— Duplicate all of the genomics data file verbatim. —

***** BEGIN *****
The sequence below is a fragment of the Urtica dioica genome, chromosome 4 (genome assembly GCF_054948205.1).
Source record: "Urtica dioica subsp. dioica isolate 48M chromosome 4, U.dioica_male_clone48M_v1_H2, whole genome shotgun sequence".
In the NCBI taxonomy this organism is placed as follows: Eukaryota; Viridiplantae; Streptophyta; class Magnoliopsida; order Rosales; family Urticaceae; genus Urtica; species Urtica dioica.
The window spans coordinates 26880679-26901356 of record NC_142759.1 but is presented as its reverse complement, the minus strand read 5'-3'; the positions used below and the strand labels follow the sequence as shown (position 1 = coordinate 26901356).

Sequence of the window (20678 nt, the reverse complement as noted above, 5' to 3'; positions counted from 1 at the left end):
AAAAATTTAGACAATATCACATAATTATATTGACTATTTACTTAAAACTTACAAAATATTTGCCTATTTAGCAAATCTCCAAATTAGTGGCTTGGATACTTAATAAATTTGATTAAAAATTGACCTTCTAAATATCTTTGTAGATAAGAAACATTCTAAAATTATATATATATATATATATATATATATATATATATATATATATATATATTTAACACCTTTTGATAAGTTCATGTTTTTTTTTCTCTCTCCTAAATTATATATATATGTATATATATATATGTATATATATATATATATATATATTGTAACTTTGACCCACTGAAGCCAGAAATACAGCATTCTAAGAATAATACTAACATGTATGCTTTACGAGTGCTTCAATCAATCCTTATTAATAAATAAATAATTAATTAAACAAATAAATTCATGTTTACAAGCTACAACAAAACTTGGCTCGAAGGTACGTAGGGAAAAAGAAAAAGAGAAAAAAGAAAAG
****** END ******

The sequence below is a fragment of the Urtica dioica genome, chromosome 4 (genome assembly GCF_054948205.1).
Source record: "Urtica dioica subsp. dioica isolate 48M chromosome 4, U.dioica_male_clone48M_v1_H2, whole genome shotgun sequence".
In the NCBI taxonomy this organism is placed as follows: Eukaryota; Viridiplantae; Streptophyta; class Magnoliopsida; order Rosales; family Urticaceae; genus Urtica; species Urtica dioica.
The window spans coordinates 26880679-26901356 of record NC_142759.1 but is presented as its reverse complement, the minus strand read 5'-3'; the positions used below and the strand labels follow the sequence as shown (position 1 = coordinate 26901356).

Sequence of the window (20678 nt, the reverse complement as noted above, 5' to 3'; positions counted from 1 at the left end):
AAAAATTTAGACAATATCACATAATTATATTGACTATTTACTTAAAACTTACAAAATATTTGCCTATTTAGCAAATCTCCAAATTAGTGGCTTGGATACTTAATAAATTTGATTAAAAATTGACCTTCTAAATATCTTTGTAGATAAGAAACATTCTAAAATTATATATATATATATATATATATATATATATATATATATATATATATATTTAACACCTTTTGATAAGTTCATGTTTTTTTTTCTCTCTCCTAAATTATATATATATGTATATATATATATGTATATATATATATATATATATATTGTAACTTTGACCCACTGAAGCCAGAAATACAGCATTCTAAGAATAATACTAACATGTATGCTTTACGAGTGCTTCAATCAATCCTTATTAATAAATAAATAATTAATTAAACAAATAAATTCATGTTTACAAGCTACAACAAAACTTGGCTCGAAGGTACGTAGGGAAAAAGAAAAAGAGAAAAAAGAAAAG